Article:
Are we wired into the wider world? Do the council elections have anything to do with the US Presidential elections or with Brexit? Has what we have seen with these offer cues and clues for us? I say maybe.
First, both have seen grass roots and heartland opinion being expressed at the establishment. ‘Enough is enough’ they are saying. Democracy, government and its policy decisions are for everyone; and to serve everyone because we all pay for it directly and indirectly. Enough is enough of bending over for lobby groups, self-interested “smart people”, with connections. In Brexit it was seen with London v Provincial areas. In the US, as Senator Elizabeth Warren has said, there is a “rigged” Washington lobby system. People want democracy and government back.
Secondly, both at the Republican Convention and in the Brexit campaign, emotional spin has “Trumped” the day. I have seen in Court this year feelings becoming facts, assumptions leading to misperceptions, and what is felt becomes a “truth”. Totally contrary to justice: it is not principled; it’s the road to prejudice. Spin has its origins in the puffery of sales and marketing. The ploy is ‘to game’ our emotions into “buying.” One of our mayoral candidates is already pushing those buttons, which when looked at in fact are inconsistent and contradictory. Will you buy it?
John Oliver on HBO’s Last Week Tonight (24 July 2016) shows that US politicians at the Republican Convention were at emotional play and gaming the voters. “Feelings” about the economy blitzed any rational discussion on facts, numbers and causes. “What the F– -” said Mr Oliver, adding economics is not about feelings: it’s about hard data. That spin and its feelings could launch a nuclear arsenal is horrifying.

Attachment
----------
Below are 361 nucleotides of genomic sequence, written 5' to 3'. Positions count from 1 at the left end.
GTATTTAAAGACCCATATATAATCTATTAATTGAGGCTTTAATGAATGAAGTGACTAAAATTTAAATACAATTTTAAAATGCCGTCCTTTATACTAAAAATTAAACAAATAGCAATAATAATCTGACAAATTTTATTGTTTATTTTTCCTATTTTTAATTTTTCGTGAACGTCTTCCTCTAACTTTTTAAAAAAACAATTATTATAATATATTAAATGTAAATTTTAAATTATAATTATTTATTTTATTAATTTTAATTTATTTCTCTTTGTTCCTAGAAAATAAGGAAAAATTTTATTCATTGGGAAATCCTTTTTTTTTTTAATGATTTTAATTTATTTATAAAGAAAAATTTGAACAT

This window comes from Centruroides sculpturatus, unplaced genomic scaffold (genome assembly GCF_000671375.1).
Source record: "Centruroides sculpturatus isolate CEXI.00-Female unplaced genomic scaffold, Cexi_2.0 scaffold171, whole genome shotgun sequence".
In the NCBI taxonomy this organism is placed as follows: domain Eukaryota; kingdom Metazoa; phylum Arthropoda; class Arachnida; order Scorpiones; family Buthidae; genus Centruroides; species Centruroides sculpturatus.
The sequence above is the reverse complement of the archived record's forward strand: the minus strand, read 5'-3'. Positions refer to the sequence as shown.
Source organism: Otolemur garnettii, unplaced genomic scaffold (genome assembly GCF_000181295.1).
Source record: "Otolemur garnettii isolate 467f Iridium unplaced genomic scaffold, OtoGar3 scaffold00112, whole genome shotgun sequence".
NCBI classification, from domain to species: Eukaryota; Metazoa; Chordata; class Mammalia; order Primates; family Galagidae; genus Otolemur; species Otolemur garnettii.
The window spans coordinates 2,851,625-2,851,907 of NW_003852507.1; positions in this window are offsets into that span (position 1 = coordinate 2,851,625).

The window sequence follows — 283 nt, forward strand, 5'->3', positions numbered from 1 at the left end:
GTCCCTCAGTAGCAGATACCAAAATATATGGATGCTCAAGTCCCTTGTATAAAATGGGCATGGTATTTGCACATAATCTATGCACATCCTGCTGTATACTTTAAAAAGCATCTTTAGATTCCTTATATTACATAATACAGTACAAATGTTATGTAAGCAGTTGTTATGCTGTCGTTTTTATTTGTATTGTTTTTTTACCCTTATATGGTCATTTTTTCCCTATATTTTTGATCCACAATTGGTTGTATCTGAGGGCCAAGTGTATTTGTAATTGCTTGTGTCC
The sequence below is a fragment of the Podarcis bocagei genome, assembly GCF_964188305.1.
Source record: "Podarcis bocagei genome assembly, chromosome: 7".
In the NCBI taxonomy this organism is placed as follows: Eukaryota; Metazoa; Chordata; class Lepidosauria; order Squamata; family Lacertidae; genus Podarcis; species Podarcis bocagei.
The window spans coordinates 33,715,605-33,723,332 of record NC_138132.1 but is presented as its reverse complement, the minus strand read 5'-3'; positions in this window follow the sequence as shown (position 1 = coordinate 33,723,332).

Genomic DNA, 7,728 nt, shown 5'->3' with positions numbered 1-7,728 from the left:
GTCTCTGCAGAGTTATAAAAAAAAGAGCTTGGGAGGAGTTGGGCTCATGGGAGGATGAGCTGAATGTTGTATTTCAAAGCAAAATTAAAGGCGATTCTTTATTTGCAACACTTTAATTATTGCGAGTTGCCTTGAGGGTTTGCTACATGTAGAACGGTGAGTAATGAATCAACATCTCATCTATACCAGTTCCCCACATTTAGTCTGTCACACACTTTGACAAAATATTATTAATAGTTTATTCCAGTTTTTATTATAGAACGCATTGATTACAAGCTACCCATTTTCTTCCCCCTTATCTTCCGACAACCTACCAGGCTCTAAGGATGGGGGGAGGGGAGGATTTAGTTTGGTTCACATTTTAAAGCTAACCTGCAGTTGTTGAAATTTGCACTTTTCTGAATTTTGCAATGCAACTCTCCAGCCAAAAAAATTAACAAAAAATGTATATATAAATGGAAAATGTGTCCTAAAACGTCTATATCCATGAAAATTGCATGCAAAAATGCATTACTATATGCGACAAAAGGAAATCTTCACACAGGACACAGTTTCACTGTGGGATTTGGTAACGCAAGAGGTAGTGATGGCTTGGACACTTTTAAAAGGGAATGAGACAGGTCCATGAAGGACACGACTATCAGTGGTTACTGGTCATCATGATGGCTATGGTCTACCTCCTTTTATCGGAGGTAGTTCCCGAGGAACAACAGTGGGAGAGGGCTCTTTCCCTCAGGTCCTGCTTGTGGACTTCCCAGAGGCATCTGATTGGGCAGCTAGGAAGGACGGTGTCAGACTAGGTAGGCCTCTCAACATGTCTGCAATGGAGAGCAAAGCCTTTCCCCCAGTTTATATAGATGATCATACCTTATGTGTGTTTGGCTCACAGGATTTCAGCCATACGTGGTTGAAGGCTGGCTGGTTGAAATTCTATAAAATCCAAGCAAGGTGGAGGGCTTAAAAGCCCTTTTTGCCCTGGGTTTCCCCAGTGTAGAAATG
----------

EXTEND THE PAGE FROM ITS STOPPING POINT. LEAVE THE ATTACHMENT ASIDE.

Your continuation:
Democracy is based on disagreement: It thrives on disagreement and the media makes that public. Because informed debate is made up of different points of view. That is the nature of political reality and our legal system. Both are at risk of being gamed by unprincipled spin, Schlockmeiester practioners, instant emotional gratification. The buyer’s price is loss of integrity, trust, confidence lost and the risk of social protest and unrest. Sales’ history for emotions is not actual social and political history of people’s lives and economic well-being.
Disagreement looks at facts, the effects of policy and throws up other policy options: to get the maximum outcome for the maximum number. Public policy is utilitarian: thus democratic.
Brexit and the US Presidential election tell us that spin and its emotional drivers betray democracy and its bodies, and at the end of it, all of us. The media let us down. It has been sucked into mining social media for sound bites from Twitter and Facebook.
Our local politics have seen some of this in the theatre debate. The discussions have not interfaced. There were two discussions passing over each other : one emotional on the thing itself; the other on the process- how a private matter becomes a governmental and rate payer one- and the fix up. Emotional appeal and spin hit the fact of ‘money’. Money, operating cost, funding debt as a policy (to the next generation?) were half debated before council. Irrespective of the theatre’s merits or demerits once a public local governmental matter it needed to air concerns of ratepayers: no tax without representation.
The council is not an ATM machine; it is not for some but all. This period of elections requires discussion, principles and participation. The heartland of voters needs to take back democracy to re calibrate policy. The reaction against self-interest and the smart establishment by those upset with it- is to value representation and accountability and to revel in democracy.
14 August 2016
Disclosure of Interest: I am a candidate for the forthcoming council elections standing for the Blenheim Ward as an independent candidate.